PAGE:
Vågnes, Øyvind: "Showing silence. David Small’s Stitches." In: Studies in Comics 1.2 (2010), S. 301–314.
Added by: joachim (2011-10-21 14:58) Last edited by: joachim (2016-11-26 16:26)
|Resource type: Journal Article
BibTeX citation key: Vgnes2010
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Keywords: "Stitches", Autobiography, Illness, Small. David, USA
Collection: Studies in Comics
David Small’s graphic memoir Stitches (2009), about his childhood and youth in Detroit in the 1950s, is a book of silences: the silence of a withdrawing mother whose compensatory language is to wash the dishes noisily; the silence of a father who goes to the basement to thump a punching bag; the silence of a little brother who beats incessantly on a drum. In a household in which conversation is infrequent and at best tense, Small is left to guess his way to hidden family stories of both the present (his mother’s closeted lesbianism) and the past (the circumstances surrounding the violent death of a grandfather). The most devastating silences in Small's depiction of his early years, however, grow out of his bouts with cancer, the diagnosis of which his parents left him ignorant about, and that was the cause of tests made by his radiologist father. After returning from two hospital operations at age 14, Small finds that he has only one vocal cord left, that he has been transformed into a mute teenager in a profoundly malfunctional family.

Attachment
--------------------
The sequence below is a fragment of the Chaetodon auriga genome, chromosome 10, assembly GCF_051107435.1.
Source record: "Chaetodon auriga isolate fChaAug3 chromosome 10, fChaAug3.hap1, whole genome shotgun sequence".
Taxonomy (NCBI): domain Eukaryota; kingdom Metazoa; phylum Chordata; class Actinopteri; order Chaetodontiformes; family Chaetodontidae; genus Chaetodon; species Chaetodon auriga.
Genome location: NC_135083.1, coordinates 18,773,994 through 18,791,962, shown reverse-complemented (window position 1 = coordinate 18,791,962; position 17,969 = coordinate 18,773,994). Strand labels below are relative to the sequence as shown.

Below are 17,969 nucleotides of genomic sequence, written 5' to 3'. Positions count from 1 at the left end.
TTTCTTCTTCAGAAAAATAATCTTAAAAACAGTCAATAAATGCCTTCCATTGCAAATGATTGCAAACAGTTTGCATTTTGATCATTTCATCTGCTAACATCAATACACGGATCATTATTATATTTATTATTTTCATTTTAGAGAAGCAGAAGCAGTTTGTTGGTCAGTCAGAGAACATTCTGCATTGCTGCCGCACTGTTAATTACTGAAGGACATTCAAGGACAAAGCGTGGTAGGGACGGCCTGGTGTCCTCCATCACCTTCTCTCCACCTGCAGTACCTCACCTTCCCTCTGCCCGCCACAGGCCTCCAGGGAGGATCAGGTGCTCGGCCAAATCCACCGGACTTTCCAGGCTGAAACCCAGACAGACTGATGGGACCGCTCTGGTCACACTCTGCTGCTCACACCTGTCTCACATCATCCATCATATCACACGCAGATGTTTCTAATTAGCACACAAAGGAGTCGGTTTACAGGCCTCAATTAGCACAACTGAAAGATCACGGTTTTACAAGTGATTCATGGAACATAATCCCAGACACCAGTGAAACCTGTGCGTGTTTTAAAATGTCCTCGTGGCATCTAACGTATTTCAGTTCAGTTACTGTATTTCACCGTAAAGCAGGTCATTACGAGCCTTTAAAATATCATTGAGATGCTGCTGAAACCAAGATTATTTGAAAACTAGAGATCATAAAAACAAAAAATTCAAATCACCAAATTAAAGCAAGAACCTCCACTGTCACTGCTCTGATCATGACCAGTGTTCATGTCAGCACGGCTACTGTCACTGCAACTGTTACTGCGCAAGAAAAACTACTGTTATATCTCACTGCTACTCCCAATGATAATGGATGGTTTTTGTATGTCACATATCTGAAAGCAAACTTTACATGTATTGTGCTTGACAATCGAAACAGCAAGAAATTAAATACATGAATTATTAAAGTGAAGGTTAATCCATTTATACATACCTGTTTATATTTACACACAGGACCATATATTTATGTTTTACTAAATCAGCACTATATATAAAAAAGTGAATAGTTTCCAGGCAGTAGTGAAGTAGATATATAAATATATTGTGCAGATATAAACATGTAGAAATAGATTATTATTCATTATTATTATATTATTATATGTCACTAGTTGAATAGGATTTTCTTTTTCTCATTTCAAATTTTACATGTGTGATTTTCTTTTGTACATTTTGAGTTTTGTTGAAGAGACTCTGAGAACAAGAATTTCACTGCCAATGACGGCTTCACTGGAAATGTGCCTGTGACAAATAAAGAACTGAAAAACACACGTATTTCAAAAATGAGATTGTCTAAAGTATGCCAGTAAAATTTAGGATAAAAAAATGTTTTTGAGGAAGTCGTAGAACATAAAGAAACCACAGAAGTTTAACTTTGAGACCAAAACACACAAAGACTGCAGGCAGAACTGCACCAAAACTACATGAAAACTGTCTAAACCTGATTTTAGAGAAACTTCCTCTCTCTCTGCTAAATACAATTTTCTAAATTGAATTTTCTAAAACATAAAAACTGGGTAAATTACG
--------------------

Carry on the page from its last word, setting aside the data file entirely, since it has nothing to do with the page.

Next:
With reference to the literature on verbal/visual tensions in graphic narrative, various writings on comics autobiography, as well as to works that address the relationship between trauma and narratology, my article explores the various ways in which Stitches can be said to be showing silence. A book of more images than words, Small’s memoir powerfully describes visually a gestic that articulates painful isolation as a result of various forms of incommunication. Using pen and ink as well as grey-toned watercolour, Small creates a black and white world of shadows and darkness, of starkly precise memories and vivid dreams that blend into one another, of imaginary spaces into which the pained child at the centre of the story retreats. An image of tearing apart and bringing together, of wounding as well as healing, the stitches of the title refer both to the scar across David’s throat and to the way in which he weaves his narrative together, as an attempt at human recovery against substantial odds.
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